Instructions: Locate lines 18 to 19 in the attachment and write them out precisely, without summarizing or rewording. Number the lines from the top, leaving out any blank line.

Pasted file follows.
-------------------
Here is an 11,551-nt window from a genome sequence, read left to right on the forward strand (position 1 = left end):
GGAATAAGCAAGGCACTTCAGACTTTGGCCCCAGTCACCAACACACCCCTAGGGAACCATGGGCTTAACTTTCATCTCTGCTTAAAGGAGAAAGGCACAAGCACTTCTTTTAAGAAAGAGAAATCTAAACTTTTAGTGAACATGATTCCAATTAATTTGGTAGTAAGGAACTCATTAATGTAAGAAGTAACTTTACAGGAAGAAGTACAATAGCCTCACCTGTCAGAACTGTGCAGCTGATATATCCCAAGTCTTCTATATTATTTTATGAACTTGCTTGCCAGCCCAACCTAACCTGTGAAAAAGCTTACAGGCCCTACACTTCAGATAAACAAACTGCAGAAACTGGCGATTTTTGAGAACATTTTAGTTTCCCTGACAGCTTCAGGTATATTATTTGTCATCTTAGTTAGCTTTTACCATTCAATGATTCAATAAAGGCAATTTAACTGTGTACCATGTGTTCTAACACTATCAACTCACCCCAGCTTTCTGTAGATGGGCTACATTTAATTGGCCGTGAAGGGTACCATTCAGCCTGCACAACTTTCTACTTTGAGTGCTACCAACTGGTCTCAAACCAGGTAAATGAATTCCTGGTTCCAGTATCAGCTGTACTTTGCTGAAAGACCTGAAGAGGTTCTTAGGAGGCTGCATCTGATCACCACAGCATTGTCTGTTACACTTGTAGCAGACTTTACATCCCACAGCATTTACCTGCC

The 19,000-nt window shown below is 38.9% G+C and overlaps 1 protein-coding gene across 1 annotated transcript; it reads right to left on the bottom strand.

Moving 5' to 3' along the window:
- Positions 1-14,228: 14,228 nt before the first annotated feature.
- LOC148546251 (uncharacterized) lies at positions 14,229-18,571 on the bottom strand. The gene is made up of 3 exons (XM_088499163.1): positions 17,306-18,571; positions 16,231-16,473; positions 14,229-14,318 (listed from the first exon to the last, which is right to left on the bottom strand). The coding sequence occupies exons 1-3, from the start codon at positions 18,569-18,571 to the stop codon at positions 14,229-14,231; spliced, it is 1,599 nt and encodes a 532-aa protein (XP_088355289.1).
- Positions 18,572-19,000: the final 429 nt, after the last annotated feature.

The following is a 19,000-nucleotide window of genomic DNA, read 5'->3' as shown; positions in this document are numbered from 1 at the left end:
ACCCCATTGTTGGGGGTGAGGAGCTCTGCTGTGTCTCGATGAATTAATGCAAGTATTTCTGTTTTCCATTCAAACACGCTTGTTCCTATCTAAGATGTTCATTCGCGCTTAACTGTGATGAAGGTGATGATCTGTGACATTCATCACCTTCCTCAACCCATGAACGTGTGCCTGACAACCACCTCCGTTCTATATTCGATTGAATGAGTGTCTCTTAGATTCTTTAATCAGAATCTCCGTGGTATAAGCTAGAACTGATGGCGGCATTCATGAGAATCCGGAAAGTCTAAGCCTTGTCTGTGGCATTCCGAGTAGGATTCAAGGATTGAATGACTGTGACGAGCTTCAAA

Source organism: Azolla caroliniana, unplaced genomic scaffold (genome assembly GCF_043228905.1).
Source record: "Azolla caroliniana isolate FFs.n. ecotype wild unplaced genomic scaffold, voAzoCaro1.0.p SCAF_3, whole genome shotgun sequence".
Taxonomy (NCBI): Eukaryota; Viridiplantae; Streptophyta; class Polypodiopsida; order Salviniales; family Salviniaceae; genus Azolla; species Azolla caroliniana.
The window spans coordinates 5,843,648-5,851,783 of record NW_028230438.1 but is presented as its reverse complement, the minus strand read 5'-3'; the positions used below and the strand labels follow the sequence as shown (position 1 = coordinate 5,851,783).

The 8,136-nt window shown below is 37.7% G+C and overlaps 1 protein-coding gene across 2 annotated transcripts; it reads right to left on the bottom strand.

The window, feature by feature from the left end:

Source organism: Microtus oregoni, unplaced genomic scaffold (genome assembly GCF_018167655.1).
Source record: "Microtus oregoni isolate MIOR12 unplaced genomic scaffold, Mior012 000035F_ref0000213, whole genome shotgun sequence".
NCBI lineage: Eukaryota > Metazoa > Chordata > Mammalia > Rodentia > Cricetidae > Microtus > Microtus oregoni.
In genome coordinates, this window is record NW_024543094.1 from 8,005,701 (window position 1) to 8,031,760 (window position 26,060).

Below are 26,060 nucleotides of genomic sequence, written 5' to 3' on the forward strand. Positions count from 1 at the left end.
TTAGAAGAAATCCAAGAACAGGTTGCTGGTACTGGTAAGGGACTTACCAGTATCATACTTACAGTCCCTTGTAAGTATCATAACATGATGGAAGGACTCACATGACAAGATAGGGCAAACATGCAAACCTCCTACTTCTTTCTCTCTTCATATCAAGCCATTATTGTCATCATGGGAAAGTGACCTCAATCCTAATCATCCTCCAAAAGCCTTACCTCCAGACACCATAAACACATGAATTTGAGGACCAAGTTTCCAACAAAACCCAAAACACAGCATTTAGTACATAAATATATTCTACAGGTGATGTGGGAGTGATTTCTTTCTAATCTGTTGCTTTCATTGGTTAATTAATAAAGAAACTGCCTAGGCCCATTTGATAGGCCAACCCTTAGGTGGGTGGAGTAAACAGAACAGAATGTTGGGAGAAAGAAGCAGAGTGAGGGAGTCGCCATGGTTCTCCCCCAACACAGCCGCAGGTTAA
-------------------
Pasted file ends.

NCBI lineage: Eukaryota > Metazoa > Chordata > Mammalia > Rodentia > Cricetidae > Microtus > Microtus oregoni.
In genome coordinates, this window is record NW_024543094.1 from 8,005,701 (window position 1) to 8,031,760 (window position 26,060).